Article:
In Monday’s post, we looked at the total monthly attendance trend of Minor League Baseball in Tampa Bay and compared it to the monthly attendance trends of the Tampa Bay Rays.
We found that attendance trends for Minor League Baseball and Major League Baseball in Tampa Bay are very different. While the amount of fans is definitely different, it is interesting to see when fans go to Minor League Baseball and when fans go to Rays games. Granted, these might not even be the same fans, but tracking the behavior of each fanbase is interesting.
Among the conclusions of the last post:
- May is bad for the Rays, but very good for Minor League baseball.
- June is a bad month for both the Rays and Minor League Baseball.
- July is the best month for baseball attendance overall in the Tampa Bay area.
- The beginning and end of the season draw similarly.
But one of the biggest admitted problems with the last post was that I grouped all the Minor League teams together. We can almost safely assume fans of each team don’t often go to many games of the other Minor League teams. The only usual exception might be fans of the Dunedin Blue Jays going to Clearwater and vice versa, due to those teams’ proximity to each other.
So are all the Minor League teams the same? Do they all follow the same average monthly trends?
Here are the monthly trends for each team in the Tampa Bay area since 2007, starting with the Rays.
Since 2007, Rays attendance has followed this pattern from highest to lowest:
Here are the monthly attendance trends for the Clearwater Threshers:
Since 2007, Threshers attendance has followed this pattern from highest to lowest:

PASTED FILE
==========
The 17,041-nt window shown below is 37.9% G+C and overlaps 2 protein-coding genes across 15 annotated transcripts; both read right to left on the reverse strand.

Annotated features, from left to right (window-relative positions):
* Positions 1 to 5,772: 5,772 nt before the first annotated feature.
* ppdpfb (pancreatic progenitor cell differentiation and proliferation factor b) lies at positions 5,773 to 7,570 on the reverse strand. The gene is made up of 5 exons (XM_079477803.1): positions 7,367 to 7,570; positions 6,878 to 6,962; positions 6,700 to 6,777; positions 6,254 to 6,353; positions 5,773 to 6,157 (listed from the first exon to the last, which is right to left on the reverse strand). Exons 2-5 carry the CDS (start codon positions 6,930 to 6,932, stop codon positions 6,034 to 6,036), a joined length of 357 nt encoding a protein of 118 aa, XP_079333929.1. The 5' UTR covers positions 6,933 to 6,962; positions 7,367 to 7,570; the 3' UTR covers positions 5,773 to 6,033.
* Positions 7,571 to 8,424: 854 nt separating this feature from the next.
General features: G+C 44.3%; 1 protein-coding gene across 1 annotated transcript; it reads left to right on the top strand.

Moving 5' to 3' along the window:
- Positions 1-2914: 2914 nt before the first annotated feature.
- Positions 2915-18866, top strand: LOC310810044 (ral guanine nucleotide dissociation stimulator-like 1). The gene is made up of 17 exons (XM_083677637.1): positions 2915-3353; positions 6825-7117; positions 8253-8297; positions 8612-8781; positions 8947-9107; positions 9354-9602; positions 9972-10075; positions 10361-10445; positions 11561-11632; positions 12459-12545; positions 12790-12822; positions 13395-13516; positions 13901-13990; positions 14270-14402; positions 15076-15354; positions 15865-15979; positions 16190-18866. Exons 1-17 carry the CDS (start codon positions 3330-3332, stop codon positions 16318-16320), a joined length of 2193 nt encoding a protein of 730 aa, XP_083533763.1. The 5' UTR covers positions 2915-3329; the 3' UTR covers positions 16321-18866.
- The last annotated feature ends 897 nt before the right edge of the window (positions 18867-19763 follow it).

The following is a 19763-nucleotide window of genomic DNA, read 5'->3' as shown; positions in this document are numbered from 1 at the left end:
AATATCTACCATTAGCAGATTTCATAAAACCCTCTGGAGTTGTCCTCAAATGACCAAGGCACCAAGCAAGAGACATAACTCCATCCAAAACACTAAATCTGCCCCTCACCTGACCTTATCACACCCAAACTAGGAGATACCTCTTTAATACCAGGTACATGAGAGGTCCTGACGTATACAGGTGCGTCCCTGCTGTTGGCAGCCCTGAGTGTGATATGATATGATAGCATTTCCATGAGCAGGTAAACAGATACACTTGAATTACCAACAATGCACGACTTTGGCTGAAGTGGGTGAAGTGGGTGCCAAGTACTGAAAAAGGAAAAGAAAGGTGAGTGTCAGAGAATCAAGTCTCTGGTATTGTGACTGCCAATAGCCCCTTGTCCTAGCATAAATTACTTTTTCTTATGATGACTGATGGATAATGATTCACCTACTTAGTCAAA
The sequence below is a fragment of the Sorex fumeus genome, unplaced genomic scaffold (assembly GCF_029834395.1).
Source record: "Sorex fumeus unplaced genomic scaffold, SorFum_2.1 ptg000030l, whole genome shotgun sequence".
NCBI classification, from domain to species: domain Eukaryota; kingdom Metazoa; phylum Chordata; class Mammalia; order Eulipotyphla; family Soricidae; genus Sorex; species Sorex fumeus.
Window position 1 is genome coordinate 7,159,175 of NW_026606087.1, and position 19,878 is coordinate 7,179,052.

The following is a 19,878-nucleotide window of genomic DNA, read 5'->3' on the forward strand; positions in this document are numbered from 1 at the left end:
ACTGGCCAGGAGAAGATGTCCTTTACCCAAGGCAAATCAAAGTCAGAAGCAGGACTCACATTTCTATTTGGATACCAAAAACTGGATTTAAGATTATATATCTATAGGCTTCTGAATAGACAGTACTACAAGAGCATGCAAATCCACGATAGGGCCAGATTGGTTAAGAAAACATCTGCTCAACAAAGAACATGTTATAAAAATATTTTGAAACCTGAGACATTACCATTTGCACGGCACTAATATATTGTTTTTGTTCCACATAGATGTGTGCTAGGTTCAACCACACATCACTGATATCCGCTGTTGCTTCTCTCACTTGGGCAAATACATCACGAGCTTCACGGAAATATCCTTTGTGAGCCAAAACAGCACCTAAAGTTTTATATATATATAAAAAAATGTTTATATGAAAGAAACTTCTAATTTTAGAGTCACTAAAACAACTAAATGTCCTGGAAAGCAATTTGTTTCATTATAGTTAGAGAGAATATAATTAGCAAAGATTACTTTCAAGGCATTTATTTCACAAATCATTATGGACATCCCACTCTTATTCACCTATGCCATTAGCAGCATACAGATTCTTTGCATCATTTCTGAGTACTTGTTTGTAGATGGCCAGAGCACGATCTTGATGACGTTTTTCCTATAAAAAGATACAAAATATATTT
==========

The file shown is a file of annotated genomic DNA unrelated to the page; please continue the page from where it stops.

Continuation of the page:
- May / July (tie)
Here are the monthly attendance trends for the Tampa Yankees:
Since 2007, Tampa Yankees attendance has followed this pattern from highest to lowest:
Here are the monthly attendance trends for the Dunedin Blue Jays:
Since 2007, Dunedin Blue Jays attendance has followed this pattern from highest to lowest:
- May / June (tie)
Here are the monthly attendance trends for the Bradenton Marauders:
Since 2010, Bradenton Marauders attendance has followed this pattern from highest to lowest:
The following chart depicts each team and their average monthly attendance pattern:
This chart shows us that the Minor League teams all have different monthly attendance trends. While the Clearwater Threshers and Tampa Yankees are similar, the Dunedin Blue Jays and Bradenton Marauders are unique. And no Minor League team’s attendance trend is similar to the Rays.
This graph depicts the previous chart:
One consistent we see through each team is July. July is either the first, tied for first, or the second highest drawing month for every baseball team playing in the Tampa Bay area.
There is also something else interesting: the two highest drawing teams – the Threshers and Yankees – have their highest attendance in May. So they are driving the trend we saw in the last post when we concluded May was a good month for Minor League teams while a bad month for the Rays. This is curious, although we might never find out if any fans are opting to see the Yankees and Threshers in May instead of visiting Tropicana Field.
However, weather might play a role in this attendance phenomenon. In May in the Tampa Bay area, the high temperature is usually in the mid-80s and the lows are in the mid-60s. When baseball games start in the early evening, the temperature is usually in the 70s. According to weatherspark.com, temperature is in the “comfortable to warm” bracket. According to usclimatedata.com, May is one of the least rainiest months in Tampa Bay. So the combination of nice weather and little chance of rain may be the reason more fans see the Threshers and Yankees in May than any other month.
Which might be a good reason for the Rays to look at a retractable dome if/when they build a new stadium, wherever it may be.
But as for the present, there is still a lot to study. I will be breaking each team’s attendace down even more in the coming weeks, devoting entire posts to the monthly averages of each Minor League team in Tampa Bay. Then we will dive into per day averages.
I’m not sure what we will come up with, but it should give us more insight into the patterns, trends, and anomalies of baseball ticket buying behavior in the Tampa Bay area.